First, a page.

Can Councils Lead Behaviour Change?
Can Councils Lead Behaviour Change?
Can Councils Lead Behaviour Change?
Can Councils Lead Behaviour Change?
Can Councils Lead Behaviour Change?
Can Councils Lead Behaviour Change?
Can Councils Lead Behaviour Change?
Can Councils Lead Behaviour Change?
Can Councils Lead Behaviour Change?
Can Councils Lead Behaviour Change?
Can Councils Lead Behaviour Change?
Can Councils Lead Behaviour Change?
Can Councils Lead Behaviour Change?
Can Councils Lead Behaviour Change?
Can Councils Lead Behaviour Change?
Can Councils Lead Behaviour Change?
Can Councils Lead Behaviour Change?
Can Councils Lead Behaviour Change?
Can Councils Lead Behaviour Change?
Can Councils Lead Behaviour Change?
Can Councils Lead Behaviour Change?
Can Councils Lead Behaviour Change?
Can Councils Lead Behaviour Change?
Can Councils Lead Behaviour Change?
Can Councils Lead Behaviour Change?
Can Councils Lead Behaviour Change?
Can Councils Lead Behaviour Change?
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Can Councils Lead Behaviour Change?

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Warren Hatter's slides from a workshop at the SOLACE Conference 2010. The main message is that UK local government needs to build its capacity to use known behavioural effects and behaviour change techniques. The context is carbon reduction, but the implications are broader. Slides revised to include speaker notes as callouts, for maximum effect!

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  • The famous ‘Piano Stairs’. But why does this work? It’s not just ‘fun’, is it?
  • From a broadsheet reader’s perspective …
  • It’s deep, and we shouldn’t deny it.
  • It’s deep, and we shouldn’t deny it.
  • The example (almost) cited by David Cameron in his TED talk.
  • Key point: something as simple as a smiley has a major impact, which shows that using behaviour effects can be low/no cost, but can need lots of expertise.
  • Key point: something as simple as a smiley has a major impact, which shows that using behaviour effects can be low/no cost, but can need lots of expertise.
  • This is one of many ways of categorising behavioural effects. The different models have much in common and hardly contradict each other – it’s just that there is no definitive understanding.
  • This is one of many ways of categorising behavioural effects. The different models have much in common and hardly contradict each other – it’s just that there is no definitive understanding.
  • If you want to give a non-expert a VERY quick way of thinking about whether they could use behavioural techniques/effects, here is the ultra-shortlist of the effects most likely to work!
  • In the context of reducing emisssions: the major reductions needed are in the emissions of citizens and businesses, not the state. Limited control over this means that if local authorities are to act as place shapers and reduce emissions, they need to be expert in prompting behaviour change.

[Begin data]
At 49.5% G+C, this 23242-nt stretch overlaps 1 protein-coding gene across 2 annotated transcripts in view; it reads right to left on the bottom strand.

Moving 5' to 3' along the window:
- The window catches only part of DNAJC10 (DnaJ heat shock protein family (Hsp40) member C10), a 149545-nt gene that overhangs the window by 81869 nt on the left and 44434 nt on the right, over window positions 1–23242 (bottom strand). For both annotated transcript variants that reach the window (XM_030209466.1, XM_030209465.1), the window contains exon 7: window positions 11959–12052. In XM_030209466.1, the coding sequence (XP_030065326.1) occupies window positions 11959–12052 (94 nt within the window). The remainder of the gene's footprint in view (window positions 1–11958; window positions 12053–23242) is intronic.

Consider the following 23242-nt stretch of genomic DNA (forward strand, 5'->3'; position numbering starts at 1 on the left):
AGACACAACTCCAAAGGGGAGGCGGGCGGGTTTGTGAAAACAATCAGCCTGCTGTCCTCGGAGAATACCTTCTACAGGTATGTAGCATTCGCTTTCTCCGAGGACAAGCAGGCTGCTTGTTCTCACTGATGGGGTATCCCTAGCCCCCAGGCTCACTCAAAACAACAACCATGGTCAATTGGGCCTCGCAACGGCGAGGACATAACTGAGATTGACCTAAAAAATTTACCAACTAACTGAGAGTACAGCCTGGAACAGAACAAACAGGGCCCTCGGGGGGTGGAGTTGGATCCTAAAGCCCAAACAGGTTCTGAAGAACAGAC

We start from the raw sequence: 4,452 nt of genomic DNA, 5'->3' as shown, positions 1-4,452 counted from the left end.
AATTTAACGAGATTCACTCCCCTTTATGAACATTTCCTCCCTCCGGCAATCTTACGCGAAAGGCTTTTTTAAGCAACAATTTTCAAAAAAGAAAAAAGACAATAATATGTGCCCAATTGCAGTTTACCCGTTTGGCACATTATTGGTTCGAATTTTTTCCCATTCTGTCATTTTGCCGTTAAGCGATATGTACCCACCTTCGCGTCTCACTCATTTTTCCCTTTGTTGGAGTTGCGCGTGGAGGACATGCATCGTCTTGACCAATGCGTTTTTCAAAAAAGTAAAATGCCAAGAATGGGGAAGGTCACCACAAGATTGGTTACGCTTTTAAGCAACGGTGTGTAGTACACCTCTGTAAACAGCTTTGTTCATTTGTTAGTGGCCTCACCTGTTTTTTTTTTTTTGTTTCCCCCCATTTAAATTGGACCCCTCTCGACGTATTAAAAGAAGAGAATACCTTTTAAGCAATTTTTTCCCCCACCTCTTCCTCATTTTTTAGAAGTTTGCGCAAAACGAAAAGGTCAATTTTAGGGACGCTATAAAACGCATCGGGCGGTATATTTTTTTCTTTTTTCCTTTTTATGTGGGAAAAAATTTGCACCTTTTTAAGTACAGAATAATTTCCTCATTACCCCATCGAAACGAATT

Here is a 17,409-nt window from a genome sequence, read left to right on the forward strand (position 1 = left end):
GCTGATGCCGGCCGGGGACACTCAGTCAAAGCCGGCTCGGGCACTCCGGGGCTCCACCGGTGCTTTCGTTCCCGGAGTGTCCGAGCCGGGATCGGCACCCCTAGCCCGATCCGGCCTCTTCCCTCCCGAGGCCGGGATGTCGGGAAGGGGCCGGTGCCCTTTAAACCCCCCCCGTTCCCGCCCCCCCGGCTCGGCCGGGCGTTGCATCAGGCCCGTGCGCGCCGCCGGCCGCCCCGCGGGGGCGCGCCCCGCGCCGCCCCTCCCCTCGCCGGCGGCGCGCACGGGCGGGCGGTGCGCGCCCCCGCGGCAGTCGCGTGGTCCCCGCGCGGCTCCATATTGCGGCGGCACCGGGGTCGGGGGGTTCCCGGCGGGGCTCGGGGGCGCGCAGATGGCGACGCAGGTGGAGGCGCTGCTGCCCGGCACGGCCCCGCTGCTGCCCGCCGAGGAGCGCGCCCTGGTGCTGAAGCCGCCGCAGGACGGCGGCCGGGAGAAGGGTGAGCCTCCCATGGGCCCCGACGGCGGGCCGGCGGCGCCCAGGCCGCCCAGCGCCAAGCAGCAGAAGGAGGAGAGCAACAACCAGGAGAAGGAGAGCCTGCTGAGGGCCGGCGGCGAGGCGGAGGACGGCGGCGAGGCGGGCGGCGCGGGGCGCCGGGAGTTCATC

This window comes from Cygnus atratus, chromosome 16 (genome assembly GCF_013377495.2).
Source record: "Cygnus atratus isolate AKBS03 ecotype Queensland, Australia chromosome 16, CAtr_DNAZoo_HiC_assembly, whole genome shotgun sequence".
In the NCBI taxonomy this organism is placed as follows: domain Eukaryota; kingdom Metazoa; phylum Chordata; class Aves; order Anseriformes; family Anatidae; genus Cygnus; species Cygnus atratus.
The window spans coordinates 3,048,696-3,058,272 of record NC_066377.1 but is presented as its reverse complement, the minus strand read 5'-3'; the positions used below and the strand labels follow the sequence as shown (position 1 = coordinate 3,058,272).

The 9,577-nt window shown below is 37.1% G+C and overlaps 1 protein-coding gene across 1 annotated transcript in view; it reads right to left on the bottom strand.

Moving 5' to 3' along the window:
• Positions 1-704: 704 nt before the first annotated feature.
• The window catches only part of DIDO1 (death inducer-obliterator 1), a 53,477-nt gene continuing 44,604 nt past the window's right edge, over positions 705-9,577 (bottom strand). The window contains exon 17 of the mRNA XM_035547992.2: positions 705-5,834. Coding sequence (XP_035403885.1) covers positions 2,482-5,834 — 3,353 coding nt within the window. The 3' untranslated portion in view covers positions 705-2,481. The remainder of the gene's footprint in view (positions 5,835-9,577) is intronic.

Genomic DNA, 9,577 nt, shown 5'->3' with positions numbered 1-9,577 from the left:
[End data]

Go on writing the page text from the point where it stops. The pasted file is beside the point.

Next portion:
• In the context of reducing emisssions: the major reductions needed are in the emissions of citizens and businesses, not the state. Limited control over this means that if local authorities are to act as place shapers and reduce emissions, they need to be expert in prompting behaviour change.
  • Once you let people and places take responsibility for their emissions by including embedded emissions, this is how the emissions of a typical place or person in the UK break down. What does this mean in behavioural terms?
  • Once you let people and places take responsibility for their emissions by including embedded emissions, this is how the emissions of a typical place or person in the UK break down. What does this mean in behavioural terms?
  • There’s lots of knowledge we are just getting to feel our way around. One example of many is the massive difference in emissions between air-freighted and seasonal, local food.
  • Understanding the real breakdown of the emissions for which we are responsible could lead us to a behavioural checklist – a menu of things that doing more or less of will reduce our emissions. This is a very early draft from WSCC developing this idea in relation to food …
  • Understanding the real breakdown of the emissions for which we are responsible could lead us to a behavioural checklist – a menu of things that doing more or less of will reduce our emissions. This is a very early draft from WSCC developing this idea in relation to food …
  • … and in relation to transport.
  • Behaviour change debates rage in these and other areas – more developed in some than others, as is the expertise.
  • We can map our interventions, though the inclination until now has been to use idiomatic terms like ‘carrot and stick’ to help non-experts access the ideas.
  • If we look at a local authority’s behaviour change interventions, we can see examples of behaviour change techniques being used, though often unconsciously.
  • If we look at a local authority’s behaviour change interventions, we can see examples of behaviour change techniques being used, though often unconsciously.
  • What is needed is more systematic approaches. The MINDSPACE adaptation of the 4Es model was a good start.
  • What is needed is more systematic approaches. The MINDSPACE adaptation of the 4Es model was a good start.
  • This is a rhetorical question – local authorities have little deliberate capacity in behaviour change theory or practice.
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